At nine o’clock, the striking workers head to the Jean-Bart mine as agreed at last night’s meeting. Souvarine refuses to get involved in today’s activities, believing a group of ten people are more effective than a mob. As Lantier leaves the house, he sees Rasseneur’s wife politely but firmly scolding him. While Maheu believes the workers should keep their word and carry through on the plans they made, he fears something bad might occur. He and Lantier are obligated to be there to ensure that the workers remain lawful. Lantier insists the workers must act in a revolutionary manner but must not threaten anyone’s life.
Lantier arrives at Jean-Bart just as Levaque and a hundred others enter the yard. He hurries to the head of the three hundred strikers. Deneulin, after seeing his daughters safely away in the carriage, returned to the pit feeling a great unease. Everything seemed to be in order: the workers are in the mine and coal is being extracted. When someone told him the strikers were coming, however, he began to feel powerless. He had no one to protect him or the buildings. Now he appears at the top of the steps leading to the pit-head and asks what they want, trying to sound unconcerned.
Lantier finally comes forward and says that the strikers mean no harm but all work at this mine must stop. Deneulin speaks to Lantier as if he were a complete fool and asks what good it will do to stop work here. Lantier will have to shoot him because the workers are not coming up unless Deneulin is dead. This “plain speaking” causes a menacing uproar among the striking workers, and Maheu has to restrain them as Lantier tries to reason with Deneulin. The mine manager’s only response is that everyone has a right to work; he only wishes he had a few armed guards to get rid of “this riff-raff.”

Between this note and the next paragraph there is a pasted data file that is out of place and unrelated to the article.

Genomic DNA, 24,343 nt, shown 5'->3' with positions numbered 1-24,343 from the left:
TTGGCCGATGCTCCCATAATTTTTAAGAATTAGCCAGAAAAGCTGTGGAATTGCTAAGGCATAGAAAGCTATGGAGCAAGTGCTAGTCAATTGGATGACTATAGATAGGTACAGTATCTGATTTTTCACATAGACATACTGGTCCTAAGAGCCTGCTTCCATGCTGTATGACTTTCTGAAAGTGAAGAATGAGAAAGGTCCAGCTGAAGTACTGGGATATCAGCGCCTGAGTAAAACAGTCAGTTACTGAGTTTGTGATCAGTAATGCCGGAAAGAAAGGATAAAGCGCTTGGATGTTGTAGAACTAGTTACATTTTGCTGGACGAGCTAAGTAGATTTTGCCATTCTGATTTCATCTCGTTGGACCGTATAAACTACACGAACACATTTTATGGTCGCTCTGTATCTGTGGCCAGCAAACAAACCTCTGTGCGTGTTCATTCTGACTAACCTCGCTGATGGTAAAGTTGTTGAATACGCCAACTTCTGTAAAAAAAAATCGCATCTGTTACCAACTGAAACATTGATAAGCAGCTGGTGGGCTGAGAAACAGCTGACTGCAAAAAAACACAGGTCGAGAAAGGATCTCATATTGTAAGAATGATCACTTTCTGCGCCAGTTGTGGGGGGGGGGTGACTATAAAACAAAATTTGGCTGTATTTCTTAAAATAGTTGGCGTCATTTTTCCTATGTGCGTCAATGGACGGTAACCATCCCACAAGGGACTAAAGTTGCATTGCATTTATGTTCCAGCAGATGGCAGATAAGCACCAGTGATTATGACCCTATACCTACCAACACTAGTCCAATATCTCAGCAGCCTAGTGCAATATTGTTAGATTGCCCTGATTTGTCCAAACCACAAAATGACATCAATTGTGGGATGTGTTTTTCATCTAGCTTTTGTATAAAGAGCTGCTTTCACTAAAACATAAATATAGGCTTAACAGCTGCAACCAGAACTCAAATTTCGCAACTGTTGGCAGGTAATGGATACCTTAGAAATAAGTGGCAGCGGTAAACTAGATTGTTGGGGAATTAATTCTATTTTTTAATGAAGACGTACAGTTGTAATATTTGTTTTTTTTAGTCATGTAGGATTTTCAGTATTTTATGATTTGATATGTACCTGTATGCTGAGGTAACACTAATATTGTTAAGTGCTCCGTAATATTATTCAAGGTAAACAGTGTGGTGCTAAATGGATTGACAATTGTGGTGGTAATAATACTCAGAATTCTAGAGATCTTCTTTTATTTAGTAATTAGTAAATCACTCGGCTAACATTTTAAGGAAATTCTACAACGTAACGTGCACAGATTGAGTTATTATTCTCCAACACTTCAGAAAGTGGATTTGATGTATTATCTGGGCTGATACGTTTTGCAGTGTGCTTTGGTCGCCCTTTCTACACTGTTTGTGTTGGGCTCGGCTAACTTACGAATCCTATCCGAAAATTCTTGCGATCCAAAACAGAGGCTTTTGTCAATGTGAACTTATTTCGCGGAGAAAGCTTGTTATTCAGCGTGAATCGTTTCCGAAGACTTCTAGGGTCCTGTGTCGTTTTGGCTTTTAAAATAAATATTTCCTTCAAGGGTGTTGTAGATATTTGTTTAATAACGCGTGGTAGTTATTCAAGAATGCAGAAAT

When Deneulin says that force is the only option with “fellows like Lantier,” Lantier manages to restrain himself enough to ask again for Deneulin to order his workers up from the mine; it is in his power to avert a disaster. Deneulin remains firm, saying the strikers are no better than thieves and robbers, here to steal people of their property.
Now there are five hundred strikers and Deneulin’s men suggest he should give in to avoid a “wholesale massacre,” but he refuses. Deneulin shouts at the crowd, saying they are nothing but common criminals. The mob erupts and overruns the building. In less than five minutes, the striking workers, incited by their screaming wives, are in control of the mine. Deneulin has barricaded himself in the deputies’ room.
Lantier is ashamed that, as a leader, he cannot control the mob and the violence they seem intent on doing. Levaque is suddenly calling for everyone to help cut the cables. Lantier tries to remind them that there are workers down in the mine, but the mob is merciless and claims the scab workers should never have gone down there at all and can use the...
(The entire section contains 801 words.)
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